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Digital mixers with remote control

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Club 300

Joined: 14 Mar 2014
Posts: 380
Location: Local

PostPosted: Wed Mar 06, 2024 11:19 pm    Post subject: Digital mixers with remote control Reply with quote

Anybody have experience with any of the various digital mixers, particularly the offerings from A&H, or Soundcraft, or Midas, or Yamaha, or the MOTU 828, that you control across the network? Started preparations to redo my office/studio, and I'm stuck on the horns of the mixer dilemma:

1. Footprint. My old analog consoles take up space - I'd like to go from many several square feet down to a few rack spaces.

2. My consoles are biting the dust. It is time to stop repairing them and move on.

3. They generate a substantial amount of heat (only a good thing in the winter).

4. I like to imagine a modern digital mixer has less crosstalk in general, and eliminates several points where RF creeps in in an analog one.

5. I'd like routing flexibility without needing to physically unplug/re-plug stuff.

I've always been stuck on thinking I need physical pots to slide, in case I ever need to, I dunno, mix in the dark, I guess, or do super cool DJ moves while talking and looking elsewhere (with plenty of java and Chesterfield Kings). That myth has been busted, because I always have lights on, don't need to work by feel, there's nobody dancing here in my office, and I seldom actually move the pots. So, I'm thinking mouse or tablet control is just fine.

One fearful factor: repairs. My initial feeling was that you can always repair an analog console yourself. Then I got to thinking, what do you spend your time fixing on one? Hardened caps and scratchy pots. A "stagebox" or rack mount digital mixer eliminates the pots entirely, so at least half the worries are gone right there.

So, tell me I'm wrong, or tell me I'm right. Or just tell me if you use one and like it.
Finally, Ford stops starting to say things and starts.
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Been Here Awhile

Joined: 03 Jun 2008
Posts: 232
Location: USA

PostPosted: Thu Apr 11, 2024 10:27 am    Post subject: Reply with quote

I migrated from tape to Pro Tools in 1995 and installed a 24 track controller in 2001, which worked great until software development made the Control 24 obsolete. These days, the newer series of single fader controllers are actually very useful. and if one fader isn't enough, then the 8 fader models are the way to go. You can daisy chain them if you want a full array of 24 or more.
I've been using an Artist Mix with an Avid Dock and it's a perfect match for Pro Tools. But other options out there work equally well with other DAW software. Check out the SSL UF line along with others. And, if you want more, there's the big step up from desktop controllers to console layout controllers.
The sky is the limit. And if you match hands on hardware to the same builder software, they are glitch free with in depth control features.
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Contributor III

Joined: 22 Aug 2006
Posts: 97
Location: Boston, MA

PostPosted: Wed Jun 26, 2024 5:02 am    Post subject: Reply with quote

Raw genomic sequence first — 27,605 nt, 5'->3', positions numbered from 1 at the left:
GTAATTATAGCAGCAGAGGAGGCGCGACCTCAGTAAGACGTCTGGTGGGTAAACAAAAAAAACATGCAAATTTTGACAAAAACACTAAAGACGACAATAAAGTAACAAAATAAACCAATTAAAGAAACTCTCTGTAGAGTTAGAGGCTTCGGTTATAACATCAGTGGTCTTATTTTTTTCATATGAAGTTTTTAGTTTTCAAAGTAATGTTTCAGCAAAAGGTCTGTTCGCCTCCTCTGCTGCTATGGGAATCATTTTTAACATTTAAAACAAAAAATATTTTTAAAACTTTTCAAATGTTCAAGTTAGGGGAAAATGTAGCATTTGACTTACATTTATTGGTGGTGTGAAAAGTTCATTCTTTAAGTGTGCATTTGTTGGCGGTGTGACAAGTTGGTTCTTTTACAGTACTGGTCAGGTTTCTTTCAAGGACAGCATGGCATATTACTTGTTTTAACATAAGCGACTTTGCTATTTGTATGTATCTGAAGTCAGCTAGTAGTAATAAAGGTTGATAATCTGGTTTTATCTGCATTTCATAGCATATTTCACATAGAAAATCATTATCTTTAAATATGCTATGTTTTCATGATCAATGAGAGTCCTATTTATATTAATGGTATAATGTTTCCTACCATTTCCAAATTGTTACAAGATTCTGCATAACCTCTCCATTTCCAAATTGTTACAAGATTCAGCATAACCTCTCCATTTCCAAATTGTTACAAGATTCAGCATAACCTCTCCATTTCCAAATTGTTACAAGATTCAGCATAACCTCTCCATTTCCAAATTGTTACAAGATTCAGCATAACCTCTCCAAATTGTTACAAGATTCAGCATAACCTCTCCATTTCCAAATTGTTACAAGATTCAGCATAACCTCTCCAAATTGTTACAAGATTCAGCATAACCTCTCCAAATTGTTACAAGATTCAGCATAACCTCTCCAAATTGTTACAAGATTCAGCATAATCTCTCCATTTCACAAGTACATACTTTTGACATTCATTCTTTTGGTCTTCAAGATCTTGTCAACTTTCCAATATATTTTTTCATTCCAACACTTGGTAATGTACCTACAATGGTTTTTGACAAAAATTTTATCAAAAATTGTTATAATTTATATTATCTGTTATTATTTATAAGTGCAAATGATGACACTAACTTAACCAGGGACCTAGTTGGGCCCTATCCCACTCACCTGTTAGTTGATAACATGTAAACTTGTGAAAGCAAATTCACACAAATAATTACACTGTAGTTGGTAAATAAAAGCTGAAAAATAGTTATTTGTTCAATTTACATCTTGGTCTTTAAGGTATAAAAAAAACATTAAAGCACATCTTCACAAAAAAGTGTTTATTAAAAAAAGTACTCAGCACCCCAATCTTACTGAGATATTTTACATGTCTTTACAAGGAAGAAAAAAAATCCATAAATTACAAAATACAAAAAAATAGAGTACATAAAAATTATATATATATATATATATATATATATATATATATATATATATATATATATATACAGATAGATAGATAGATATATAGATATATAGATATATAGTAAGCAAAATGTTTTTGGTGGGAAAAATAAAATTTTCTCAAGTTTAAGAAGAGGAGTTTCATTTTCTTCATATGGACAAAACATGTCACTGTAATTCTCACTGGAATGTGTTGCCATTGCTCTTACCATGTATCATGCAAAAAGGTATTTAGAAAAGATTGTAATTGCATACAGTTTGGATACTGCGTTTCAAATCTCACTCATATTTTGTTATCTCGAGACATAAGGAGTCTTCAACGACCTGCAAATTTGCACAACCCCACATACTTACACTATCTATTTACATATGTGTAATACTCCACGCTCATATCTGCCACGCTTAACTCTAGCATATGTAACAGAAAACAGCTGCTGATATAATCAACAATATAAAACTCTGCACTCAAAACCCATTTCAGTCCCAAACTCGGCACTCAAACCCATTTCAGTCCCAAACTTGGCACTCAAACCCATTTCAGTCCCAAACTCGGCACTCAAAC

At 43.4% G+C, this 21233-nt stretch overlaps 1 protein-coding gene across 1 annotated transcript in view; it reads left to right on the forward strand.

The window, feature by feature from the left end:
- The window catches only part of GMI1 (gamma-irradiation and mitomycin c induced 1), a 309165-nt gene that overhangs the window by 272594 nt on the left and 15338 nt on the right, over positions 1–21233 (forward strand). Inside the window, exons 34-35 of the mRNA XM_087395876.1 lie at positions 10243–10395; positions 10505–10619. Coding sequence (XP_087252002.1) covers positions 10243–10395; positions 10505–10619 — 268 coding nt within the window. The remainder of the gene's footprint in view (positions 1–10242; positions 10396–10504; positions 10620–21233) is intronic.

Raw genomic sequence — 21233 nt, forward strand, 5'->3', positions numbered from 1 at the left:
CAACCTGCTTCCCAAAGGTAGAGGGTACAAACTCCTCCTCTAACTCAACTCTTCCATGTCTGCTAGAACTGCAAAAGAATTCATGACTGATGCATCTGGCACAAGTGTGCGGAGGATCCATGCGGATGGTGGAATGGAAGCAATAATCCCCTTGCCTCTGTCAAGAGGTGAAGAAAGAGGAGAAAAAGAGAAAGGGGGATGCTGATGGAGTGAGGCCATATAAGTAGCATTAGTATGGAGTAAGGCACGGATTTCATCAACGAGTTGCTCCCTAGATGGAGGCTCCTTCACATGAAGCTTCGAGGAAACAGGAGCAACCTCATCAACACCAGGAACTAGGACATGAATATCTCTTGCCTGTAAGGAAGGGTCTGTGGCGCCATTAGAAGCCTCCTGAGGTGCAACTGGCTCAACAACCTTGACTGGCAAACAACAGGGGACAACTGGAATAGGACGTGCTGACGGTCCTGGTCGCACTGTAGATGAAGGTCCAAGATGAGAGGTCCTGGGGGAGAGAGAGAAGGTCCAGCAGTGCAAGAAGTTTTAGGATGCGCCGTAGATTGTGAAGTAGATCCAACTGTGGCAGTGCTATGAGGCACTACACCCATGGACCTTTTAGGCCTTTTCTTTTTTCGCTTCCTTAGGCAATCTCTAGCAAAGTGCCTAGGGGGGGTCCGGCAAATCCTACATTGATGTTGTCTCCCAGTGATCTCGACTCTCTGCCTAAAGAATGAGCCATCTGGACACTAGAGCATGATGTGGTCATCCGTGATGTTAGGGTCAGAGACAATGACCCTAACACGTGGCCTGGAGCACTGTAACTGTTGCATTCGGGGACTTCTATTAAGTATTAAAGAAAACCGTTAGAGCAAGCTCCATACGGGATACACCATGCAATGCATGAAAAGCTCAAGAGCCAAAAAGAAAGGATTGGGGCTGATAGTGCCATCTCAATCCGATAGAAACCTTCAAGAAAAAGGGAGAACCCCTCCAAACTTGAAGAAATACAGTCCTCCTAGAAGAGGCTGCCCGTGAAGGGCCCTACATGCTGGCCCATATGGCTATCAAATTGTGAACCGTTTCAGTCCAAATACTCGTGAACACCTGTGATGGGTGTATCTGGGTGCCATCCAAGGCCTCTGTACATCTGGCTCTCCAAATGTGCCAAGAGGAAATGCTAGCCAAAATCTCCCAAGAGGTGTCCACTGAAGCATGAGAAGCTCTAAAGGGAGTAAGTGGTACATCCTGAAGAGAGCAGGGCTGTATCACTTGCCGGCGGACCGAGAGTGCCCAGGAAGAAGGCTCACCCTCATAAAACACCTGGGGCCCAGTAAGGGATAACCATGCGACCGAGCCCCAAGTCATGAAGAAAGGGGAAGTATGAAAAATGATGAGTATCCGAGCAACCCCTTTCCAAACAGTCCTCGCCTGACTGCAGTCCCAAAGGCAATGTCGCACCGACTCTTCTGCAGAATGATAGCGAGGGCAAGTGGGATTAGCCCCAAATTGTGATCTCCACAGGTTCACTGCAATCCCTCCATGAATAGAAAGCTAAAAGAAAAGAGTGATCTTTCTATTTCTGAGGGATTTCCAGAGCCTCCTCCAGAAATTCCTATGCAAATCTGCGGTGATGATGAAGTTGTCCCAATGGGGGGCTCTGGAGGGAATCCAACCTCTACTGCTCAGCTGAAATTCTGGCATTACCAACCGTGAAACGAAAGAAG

Sorry to reply almost 4 months later...

Yesterday I did a live radio show on WZBC using a Metric Halo LIO8 as a mixer. It's an audio interface with 8 analog + 8 digital in and outs. I controlled it using an Artist Mix. Using the mixer was just like running the board live at a radio station. It's all done with MIDI or EUCon controllers - both tactile faders and iPads. I stopped using actual mixers 15 years ago.

The Metric Halo boxes use Dante-like ethernet connections to send and receive audio and can be controlled from anywhere on your wired network. There are other audio interfaces like this, but I'm not sure which ones work with the EUCon protocol.
Jeff Berlin
Humble Voice Guy
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Been Here Awhile

Joined: 25 Feb 2016
Posts: 233
Location: Md/DC

PostPosted: Thu Jun 27, 2024 7:11 am    Post subject: Reply with quote

I have a foot in 2 worlds of this and am dragging myself into the 21st Century....kicking and screaming.
I am working for a video production studio and learning to swim in a TRICASTER (NEwTec)/VIDEOHUB/DANTE/REIDLE network world on a (forgive me) Behringer32 digital console.
It's a widely-completely-routable digital web of
- analog lav mics on the main news set,
- analog SHURE SM7B's on the pretend-garage 'podcast' set,
- Digital/DANTE mic lines from the roof of the building ( a news desk backed by an open-air 24/7-live postcard panorama of Washington DC )
- various programable analog IFB in-ear monitors to all sets indoor and roof

This is what you can do these days.
The Home Game version can use as much or as little as you need of the analog and/or digital functionality.
More than "ANALOG to DIGITAL" is the idea that "you;re likely not tracking 15 mics at once any more". You need A Few Good Preamps and a recording system that YOU find intuitive and conducive to a logical and easy (again FOR YOU) workflow.
I find Less really -IS- More.
At the home room I am running a handful of reasonable mics, My DAW-of-choice is LOGIC with an RME FF800 interface (which has a lot of functionality with it's own internal mixer) and a leftover Mackie MCU Pro controller that gives me 8-motorfaders, knobs, scroller and some text windows. With that at my disposal, for tracking and editing I bemusedly find that I mostly have my hand on my trusty 'ol KENSINGTON EXPERT MOUSE trackball, staring at the wide monitor.
Old Habits.
SoundscenesDC, main talent and production offices just 385k km up the gravity well in LuNoHoCo Center, old satellite studios still bookable at the future site of Johnson City!
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